Dairy farmers lose Sh14.7bn on record milk glut

The quantity of wasted milk in 2023 rose to a four-year high of 290 million litres.

Photo credit: File | Nation Media Group

The quantity of wasted milk in 2023 rose to a four-year high of 290 million litres, translating to an income loss to farmers of Sh14.7 billion, as dairy producers grappled with a glut that resulted from favourable weather.

Fresh data from the Economic Survey 2024 shows that the milk loss last year increased by 50 per cent from 193 million litres in 2022.

A milk glut occurs when farmers produce more than the market needs, forcing them to pour away the excess produce due to lack of storage facilities. Farm-level losses, which can take the form of spoilage, spillage and forced home consumption, are aggravated by poor transport infrastructure.

Such waste does not only lead to foregone income to farmers, it is also a threat to the country’s food security as milk is a vital source of protein.

Out of the 4.57 billion litres of milk produced last year, 6.3 percent went to waste, an increase from 4.2 per cent loss in the previous year, the survey shows.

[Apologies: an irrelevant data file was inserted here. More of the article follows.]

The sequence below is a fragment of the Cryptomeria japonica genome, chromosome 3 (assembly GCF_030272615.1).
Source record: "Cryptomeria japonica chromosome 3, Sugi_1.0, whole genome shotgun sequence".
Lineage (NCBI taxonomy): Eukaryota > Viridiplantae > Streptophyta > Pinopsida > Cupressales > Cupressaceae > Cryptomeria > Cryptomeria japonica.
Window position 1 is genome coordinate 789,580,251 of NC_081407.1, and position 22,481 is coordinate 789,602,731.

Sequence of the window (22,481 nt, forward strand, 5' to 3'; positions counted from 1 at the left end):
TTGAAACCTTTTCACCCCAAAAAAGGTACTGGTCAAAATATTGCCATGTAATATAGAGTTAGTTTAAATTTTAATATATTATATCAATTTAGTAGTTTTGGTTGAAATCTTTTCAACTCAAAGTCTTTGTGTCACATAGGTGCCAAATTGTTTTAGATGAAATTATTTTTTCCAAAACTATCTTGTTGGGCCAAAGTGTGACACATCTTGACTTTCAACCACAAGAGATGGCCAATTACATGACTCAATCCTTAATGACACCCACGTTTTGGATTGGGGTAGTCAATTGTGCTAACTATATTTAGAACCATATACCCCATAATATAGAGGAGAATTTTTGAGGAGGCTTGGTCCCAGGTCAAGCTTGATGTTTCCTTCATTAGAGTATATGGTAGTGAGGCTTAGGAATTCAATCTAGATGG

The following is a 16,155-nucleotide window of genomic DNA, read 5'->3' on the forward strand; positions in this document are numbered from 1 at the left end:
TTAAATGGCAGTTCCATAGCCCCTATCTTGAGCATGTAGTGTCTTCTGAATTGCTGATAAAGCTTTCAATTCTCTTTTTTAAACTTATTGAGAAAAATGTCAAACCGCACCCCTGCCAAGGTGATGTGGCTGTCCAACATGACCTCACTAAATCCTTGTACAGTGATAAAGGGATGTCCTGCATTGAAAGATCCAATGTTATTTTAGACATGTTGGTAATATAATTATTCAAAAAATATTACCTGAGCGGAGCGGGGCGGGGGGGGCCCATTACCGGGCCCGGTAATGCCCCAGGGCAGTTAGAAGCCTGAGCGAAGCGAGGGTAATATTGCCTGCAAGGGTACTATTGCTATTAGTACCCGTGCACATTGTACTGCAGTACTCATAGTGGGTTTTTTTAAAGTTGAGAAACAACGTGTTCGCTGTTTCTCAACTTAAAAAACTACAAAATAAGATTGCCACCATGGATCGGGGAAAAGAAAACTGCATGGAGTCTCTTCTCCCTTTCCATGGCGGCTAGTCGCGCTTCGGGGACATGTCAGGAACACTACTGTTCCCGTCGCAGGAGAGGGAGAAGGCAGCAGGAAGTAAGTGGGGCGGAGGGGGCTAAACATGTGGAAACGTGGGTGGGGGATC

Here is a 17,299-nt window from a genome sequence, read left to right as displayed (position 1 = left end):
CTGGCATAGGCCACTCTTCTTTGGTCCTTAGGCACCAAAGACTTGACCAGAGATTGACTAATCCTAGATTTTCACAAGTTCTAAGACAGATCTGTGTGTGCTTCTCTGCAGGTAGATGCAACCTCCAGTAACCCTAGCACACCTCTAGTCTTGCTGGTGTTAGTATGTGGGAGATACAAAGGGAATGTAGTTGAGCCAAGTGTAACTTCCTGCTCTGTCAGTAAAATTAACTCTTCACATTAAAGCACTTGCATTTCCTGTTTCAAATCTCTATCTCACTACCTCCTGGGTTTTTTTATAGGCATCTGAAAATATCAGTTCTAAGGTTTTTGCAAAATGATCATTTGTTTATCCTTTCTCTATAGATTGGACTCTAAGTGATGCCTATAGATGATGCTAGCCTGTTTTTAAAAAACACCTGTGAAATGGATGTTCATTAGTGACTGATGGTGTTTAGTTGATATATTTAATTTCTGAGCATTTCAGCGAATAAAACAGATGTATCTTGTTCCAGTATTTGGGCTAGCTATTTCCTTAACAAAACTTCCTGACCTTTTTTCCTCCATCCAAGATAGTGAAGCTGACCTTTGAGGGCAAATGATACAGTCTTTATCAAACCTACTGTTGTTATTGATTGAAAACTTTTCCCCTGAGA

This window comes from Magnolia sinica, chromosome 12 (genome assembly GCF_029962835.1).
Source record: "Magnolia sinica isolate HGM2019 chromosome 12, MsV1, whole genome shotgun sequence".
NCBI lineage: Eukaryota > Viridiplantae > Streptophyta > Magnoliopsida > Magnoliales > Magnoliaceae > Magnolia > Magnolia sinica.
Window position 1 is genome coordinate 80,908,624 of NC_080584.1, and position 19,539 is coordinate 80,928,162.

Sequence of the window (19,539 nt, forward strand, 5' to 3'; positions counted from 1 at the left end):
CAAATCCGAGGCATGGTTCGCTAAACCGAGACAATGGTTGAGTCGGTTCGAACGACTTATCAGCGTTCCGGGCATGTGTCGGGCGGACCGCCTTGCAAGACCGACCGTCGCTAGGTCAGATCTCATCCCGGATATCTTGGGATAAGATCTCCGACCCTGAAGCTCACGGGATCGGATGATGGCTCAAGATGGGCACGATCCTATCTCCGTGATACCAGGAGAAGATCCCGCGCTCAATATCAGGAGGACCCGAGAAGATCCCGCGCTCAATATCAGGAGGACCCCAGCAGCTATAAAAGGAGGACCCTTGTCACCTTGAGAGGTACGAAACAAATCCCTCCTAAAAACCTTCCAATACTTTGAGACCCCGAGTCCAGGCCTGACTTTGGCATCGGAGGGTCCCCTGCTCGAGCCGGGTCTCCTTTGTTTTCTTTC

In the review period, farmers were paid an average of Sh5,083 for every 100 litres of milk they delivered to the market, which means for the 290 million litres lost, the producers might have foregone Sh14.7 billion in earnings. This is an increase from foregone income of Sh9.1 billion in the previous year. In 2022, the 100 litres fetched about Sh4,720.43 in wholesale prices.

The glut continued into 2024 following heavy rains that resulted in improved cattle feed and thus high milk production.

As the El Nino rains pounded the country, the government announced that it would set aside Sh500 million to mop up the excess milk.

A big chunk of the milk produced in Kenya is absorbed by processors, who might not have capacity for excess production.

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